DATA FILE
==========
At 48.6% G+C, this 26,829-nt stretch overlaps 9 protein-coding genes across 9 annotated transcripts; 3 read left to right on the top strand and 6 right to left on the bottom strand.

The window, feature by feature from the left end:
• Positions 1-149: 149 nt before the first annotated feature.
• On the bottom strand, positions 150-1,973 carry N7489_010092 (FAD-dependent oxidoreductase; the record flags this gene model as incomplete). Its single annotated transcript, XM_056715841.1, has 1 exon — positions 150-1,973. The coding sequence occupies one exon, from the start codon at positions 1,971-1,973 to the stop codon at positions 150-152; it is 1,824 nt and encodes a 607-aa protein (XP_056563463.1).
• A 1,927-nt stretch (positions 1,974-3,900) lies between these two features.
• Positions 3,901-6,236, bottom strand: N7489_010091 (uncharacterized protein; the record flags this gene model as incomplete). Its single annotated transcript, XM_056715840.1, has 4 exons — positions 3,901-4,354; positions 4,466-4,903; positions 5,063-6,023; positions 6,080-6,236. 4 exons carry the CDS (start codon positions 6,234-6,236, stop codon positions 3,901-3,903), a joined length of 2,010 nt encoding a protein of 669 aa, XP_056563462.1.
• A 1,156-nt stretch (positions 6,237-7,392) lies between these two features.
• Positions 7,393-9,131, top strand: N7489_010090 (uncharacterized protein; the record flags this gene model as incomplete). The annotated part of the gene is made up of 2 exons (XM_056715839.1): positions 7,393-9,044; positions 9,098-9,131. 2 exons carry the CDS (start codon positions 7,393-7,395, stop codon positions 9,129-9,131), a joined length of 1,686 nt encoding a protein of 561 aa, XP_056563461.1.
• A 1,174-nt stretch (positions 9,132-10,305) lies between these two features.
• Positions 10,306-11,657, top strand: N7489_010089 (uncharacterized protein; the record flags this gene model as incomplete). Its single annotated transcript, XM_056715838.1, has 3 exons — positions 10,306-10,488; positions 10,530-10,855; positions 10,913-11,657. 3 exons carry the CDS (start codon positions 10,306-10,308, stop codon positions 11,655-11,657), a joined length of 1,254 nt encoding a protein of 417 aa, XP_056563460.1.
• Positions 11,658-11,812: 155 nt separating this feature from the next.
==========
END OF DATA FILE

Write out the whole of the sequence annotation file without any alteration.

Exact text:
At 48.6% G+C, this 26,829-nt stretch overlaps 9 protein-coding genes across 9 annotated transcripts; 3 read left to right on the top strand and 6 right to left on the bottom strand.

The window, feature by feature from the left end:
• Positions 1-149: 149 nt before the first annotated feature.
• On the bottom strand, positions 150-1,973 carry N7489_010092 (FAD-dependent oxidoreductase; the record flags this gene model as incomplete). Its single annotated transcript, XM_056715841.1, has 1 exon — positions 150-1,973. The coding sequence occupies one exon, from the start codon at positions 1,971-1,973 to the stop codon at positions 150-152; it is 1,824 nt and encodes a 607-aa protein (XP_056563463.1).
• A 1,927-nt stretch (positions 1,974-3,900) lies between these two features.
• Positions 3,901-6,236, bottom strand: N7489_010091 (uncharacterized protein; the record flags this gene model as incomplete). Its single annotated transcript, XM_056715840.1, has 4 exons — positions 3,901-4,354; positions 4,466-4,903; positions 5,063-6,023; positions 6,080-6,236. 4 exons carry the CDS (start codon positions 6,234-6,236, stop codon positions 3,901-3,903), a joined length of 2,010 nt encoding a protein of 669 aa, XP_056563462.1.
• A 1,156-nt stretch (positions 6,237-7,392) lies between these two features.
• Positions 7,393-9,131, top strand: N7489_010090 (uncharacterized protein; the record flags this gene model as incomplete). The annotated part of the gene is made up of 2 exons (XM_056715839.1): positions 7,393-9,044; positions 9,098-9,131. 2 exons carry the CDS (start codon positions 7,393-7,395, stop codon positions 9,129-9,131), a joined length of 1,686 nt encoding a protein of 561 aa, XP_056563461.1.
• A 1,174-nt stretch (positions 9,132-10,305) lies between these two features.
• Positions 10,306-11,657, top strand: N7489_010089 (uncharacterized protein; the record flags this gene model as incomplete). Its single annotated transcript, XM_056715838.1, has 3 exons — positions 10,306-10,488; positions 10,530-10,855; positions 10,913-11,657. 3 exons carry the CDS (start codon positions 10,306-10,308, stop codon positions 11,655-11,657), a joined length of 1,254 nt encoding a protein of 417 aa, XP_056563460.1.
• Positions 11,658-11,812: 155 nt separating this feature from the next.